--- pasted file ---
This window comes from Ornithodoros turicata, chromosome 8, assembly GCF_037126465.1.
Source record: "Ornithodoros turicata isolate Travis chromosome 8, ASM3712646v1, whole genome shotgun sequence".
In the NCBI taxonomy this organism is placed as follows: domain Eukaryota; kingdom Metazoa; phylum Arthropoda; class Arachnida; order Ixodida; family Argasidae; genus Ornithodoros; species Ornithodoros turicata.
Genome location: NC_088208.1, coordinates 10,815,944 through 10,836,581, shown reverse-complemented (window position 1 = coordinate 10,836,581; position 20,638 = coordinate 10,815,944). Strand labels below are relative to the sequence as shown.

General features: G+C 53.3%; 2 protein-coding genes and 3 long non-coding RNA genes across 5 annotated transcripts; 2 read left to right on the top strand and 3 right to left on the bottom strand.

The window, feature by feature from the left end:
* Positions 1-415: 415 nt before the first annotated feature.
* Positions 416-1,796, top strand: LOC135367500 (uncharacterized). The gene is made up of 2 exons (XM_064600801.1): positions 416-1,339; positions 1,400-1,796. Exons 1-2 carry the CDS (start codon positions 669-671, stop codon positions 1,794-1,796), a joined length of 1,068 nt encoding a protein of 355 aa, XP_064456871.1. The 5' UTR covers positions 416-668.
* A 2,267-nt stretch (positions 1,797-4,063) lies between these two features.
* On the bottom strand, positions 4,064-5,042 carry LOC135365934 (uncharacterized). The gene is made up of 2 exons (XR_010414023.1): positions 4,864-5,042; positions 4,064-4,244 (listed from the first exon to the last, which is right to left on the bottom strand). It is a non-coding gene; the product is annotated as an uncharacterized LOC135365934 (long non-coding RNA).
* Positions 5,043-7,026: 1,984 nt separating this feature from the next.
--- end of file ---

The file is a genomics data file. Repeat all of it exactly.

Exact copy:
This window comes from Ornithodoros turicata, chromosome 8, assembly GCF_037126465.1.
Source record: "Ornithodoros turicata isolate Travis chromosome 8, ASM3712646v1, whole genome shotgun sequence".
In the NCBI taxonomy this organism is placed as follows: domain Eukaryota; kingdom Metazoa; phylum Arthropoda; class Arachnida; order Ixodida; family Argasidae; genus Ornithodoros; species Ornithodoros turicata.
Genome location: NC_088208.1, coordinates 10,815,944 through 10,836,581, shown reverse-complemented (window position 1 = coordinate 10,836,581; position 20,638 = coordinate 10,815,944). Strand labels below are relative to the sequence as shown.

General features: G+C 53.3%; 2 protein-coding genes and 3 long non-coding RNA genes across 5 annotated transcripts; 2 read left to right on the top strand and 3 right to left on the bottom strand.

The window, feature by feature from the left end:
* Positions 1-415: 415 nt before the first annotated feature.
* Positions 416-1,796, top strand: LOC135367500 (uncharacterized). The gene is made up of 2 exons (XM_064600801.1): positions 416-1,339; positions 1,400-1,796. Exons 1-2 carry the CDS (start codon positions 669-671, stop codon positions 1,794-1,796), a joined length of 1,068 nt encoding a protein of 355 aa, XP_064456871.1. The 5' UTR covers positions 416-668.
* A 2,267-nt stretch (positions 1,797-4,063) lies between these two features.
* On the bottom strand, positions 4,064-5,042 carry LOC135365934 (uncharacterized). The gene is made up of 2 exons (XR_010414023.1): positions 4,864-5,042; positions 4,064-4,244 (listed from the first exon to the last, which is right to left on the bottom strand). It is a non-coding gene; the product is annotated as an uncharacterized LOC135365934 (long non-coding RNA).
* Positions 5,043-7,026: 1,984 nt separating this feature from the next.